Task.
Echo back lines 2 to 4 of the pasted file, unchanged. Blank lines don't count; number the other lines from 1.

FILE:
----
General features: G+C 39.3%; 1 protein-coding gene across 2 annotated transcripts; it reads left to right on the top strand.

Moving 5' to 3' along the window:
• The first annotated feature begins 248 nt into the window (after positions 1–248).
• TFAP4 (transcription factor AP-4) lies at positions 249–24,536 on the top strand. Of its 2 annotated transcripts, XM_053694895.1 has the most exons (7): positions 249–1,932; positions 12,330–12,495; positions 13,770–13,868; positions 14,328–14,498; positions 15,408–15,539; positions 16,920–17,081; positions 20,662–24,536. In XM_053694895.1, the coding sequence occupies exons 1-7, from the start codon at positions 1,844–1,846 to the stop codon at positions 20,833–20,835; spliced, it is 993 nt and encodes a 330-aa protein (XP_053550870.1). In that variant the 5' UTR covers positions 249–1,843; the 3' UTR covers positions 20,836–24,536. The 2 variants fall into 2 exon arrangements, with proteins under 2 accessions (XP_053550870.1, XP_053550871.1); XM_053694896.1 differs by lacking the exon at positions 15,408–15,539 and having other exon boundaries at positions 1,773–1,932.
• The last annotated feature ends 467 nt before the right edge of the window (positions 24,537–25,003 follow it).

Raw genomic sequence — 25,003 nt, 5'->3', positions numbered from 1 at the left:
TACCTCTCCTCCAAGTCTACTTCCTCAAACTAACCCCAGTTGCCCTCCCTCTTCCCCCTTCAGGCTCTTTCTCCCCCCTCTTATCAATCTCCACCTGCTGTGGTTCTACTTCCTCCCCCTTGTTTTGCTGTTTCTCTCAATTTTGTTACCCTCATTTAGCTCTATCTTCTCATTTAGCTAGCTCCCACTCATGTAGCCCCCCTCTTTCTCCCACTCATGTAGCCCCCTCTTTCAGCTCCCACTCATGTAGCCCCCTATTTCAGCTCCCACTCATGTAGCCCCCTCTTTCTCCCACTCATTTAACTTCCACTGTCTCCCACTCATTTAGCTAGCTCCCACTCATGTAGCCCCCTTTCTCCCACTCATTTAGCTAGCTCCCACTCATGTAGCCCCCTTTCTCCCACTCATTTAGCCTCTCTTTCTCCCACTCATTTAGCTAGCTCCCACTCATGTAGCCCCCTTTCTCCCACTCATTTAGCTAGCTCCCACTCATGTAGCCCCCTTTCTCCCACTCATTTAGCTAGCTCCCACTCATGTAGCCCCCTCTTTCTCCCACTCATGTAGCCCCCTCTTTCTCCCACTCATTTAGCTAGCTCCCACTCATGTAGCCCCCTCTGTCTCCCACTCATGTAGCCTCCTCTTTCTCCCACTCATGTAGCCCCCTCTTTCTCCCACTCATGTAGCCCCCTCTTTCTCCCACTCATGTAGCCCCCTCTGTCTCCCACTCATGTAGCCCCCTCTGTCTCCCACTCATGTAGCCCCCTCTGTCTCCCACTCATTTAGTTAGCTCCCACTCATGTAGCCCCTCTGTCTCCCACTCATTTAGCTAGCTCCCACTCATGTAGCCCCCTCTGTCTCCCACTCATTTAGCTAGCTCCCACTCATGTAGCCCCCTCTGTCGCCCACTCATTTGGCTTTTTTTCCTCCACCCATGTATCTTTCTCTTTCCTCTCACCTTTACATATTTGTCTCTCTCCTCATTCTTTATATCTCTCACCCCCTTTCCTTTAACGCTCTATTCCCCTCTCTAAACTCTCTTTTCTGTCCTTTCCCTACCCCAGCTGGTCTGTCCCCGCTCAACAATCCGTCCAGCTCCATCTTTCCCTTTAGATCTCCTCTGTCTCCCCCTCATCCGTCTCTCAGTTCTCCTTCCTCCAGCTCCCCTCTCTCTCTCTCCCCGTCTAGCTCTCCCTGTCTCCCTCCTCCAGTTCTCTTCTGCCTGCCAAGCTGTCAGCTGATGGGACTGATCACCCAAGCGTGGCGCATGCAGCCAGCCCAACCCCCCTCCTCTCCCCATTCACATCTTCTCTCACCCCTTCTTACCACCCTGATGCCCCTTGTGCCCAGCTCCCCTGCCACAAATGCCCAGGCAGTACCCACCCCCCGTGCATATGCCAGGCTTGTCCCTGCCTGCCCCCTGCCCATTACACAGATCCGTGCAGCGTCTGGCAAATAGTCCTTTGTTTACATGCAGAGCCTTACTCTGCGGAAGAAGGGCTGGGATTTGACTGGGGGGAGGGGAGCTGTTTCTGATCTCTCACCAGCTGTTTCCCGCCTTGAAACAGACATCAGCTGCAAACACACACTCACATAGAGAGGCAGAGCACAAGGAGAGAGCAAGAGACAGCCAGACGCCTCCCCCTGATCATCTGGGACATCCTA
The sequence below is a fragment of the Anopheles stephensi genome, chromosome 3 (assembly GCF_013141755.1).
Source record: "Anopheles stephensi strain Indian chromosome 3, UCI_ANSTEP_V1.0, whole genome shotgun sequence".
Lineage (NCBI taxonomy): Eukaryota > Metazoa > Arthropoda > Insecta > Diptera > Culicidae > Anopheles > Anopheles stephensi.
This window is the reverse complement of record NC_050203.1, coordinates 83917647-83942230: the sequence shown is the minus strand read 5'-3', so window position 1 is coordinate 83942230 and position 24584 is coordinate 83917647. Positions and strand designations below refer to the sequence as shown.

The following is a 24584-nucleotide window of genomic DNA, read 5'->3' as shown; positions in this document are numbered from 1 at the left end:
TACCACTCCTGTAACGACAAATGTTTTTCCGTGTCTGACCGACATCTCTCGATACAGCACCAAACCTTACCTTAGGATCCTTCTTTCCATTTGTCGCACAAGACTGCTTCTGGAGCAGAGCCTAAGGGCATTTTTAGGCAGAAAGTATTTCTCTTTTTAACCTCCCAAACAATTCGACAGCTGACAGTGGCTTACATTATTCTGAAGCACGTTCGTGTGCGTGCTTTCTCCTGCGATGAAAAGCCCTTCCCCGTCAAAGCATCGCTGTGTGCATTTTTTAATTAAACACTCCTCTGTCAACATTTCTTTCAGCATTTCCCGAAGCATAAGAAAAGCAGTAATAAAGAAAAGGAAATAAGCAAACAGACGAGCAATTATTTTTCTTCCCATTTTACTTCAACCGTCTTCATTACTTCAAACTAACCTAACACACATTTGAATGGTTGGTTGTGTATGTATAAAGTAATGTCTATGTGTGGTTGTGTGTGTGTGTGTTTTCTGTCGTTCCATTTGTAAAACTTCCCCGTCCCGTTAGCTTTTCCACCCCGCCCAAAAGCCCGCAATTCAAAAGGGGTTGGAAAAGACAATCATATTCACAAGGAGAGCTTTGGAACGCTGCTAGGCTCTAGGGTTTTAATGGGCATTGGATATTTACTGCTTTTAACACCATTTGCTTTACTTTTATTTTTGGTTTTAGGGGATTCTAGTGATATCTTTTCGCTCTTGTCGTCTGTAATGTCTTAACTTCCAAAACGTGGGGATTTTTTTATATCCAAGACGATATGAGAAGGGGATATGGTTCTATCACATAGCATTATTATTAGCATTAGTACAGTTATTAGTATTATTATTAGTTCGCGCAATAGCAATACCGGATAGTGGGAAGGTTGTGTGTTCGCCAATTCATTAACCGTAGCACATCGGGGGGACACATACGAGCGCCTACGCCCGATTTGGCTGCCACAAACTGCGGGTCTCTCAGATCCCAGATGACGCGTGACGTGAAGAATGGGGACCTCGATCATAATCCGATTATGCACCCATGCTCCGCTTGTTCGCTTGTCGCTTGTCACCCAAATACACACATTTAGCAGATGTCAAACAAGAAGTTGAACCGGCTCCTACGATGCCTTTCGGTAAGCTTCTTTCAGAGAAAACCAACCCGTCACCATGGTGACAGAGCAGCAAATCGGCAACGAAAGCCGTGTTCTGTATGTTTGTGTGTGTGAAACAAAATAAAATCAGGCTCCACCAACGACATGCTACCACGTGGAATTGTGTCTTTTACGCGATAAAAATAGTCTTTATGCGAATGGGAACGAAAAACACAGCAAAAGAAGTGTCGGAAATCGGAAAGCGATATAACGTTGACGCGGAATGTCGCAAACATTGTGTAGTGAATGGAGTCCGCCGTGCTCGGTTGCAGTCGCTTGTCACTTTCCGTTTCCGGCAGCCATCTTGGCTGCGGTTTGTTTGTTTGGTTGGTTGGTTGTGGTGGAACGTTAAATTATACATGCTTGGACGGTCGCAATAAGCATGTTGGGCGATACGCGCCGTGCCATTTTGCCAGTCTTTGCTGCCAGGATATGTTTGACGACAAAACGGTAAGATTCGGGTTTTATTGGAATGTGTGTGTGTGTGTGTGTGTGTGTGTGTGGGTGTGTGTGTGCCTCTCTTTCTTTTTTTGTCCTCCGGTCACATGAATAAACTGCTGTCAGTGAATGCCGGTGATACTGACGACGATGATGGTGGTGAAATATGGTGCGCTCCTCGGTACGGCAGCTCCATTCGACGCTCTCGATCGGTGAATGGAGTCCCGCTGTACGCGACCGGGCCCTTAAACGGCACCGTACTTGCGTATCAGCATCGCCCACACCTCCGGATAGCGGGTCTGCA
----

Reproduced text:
Moving 5' to 3' along the window:
• The first annotated feature begins 248 nt into the window (after positions 1–248).
• TFAP4 (transcription factor AP-4) lies at positions 249–24,536 on the top strand. Of its 2 annotated transcripts, XM_053694895.1 has the most exons (7): positions 249–1,932; positions 12,330–12,495; positions 13,770–13,868; positions 14,328–14,498; positions 15,408–15,539; positions 16,920–17,081; positions 20,662–24,536. In XM_053694895.1, the coding sequence occupies exons 1-7, from the start codon at positions 1,844–1,846 to the stop codon at positions 20,833–20,835; spliced, it is 993 nt and encodes a 330-aa protein (XP_053550870.1). In that variant the 5' UTR covers positions 249–1,843; the 3' UTR covers positions 20,836–24,536. The 2 variants fall into 2 exon arrangements, with proteins under 2 accessions (XP_053550870.1, XP_053550871.1); XM_053694896.1 differs by lacking the exon at positions 15,408–15,539 and having other exon boundaries at positions 1,773–1,932.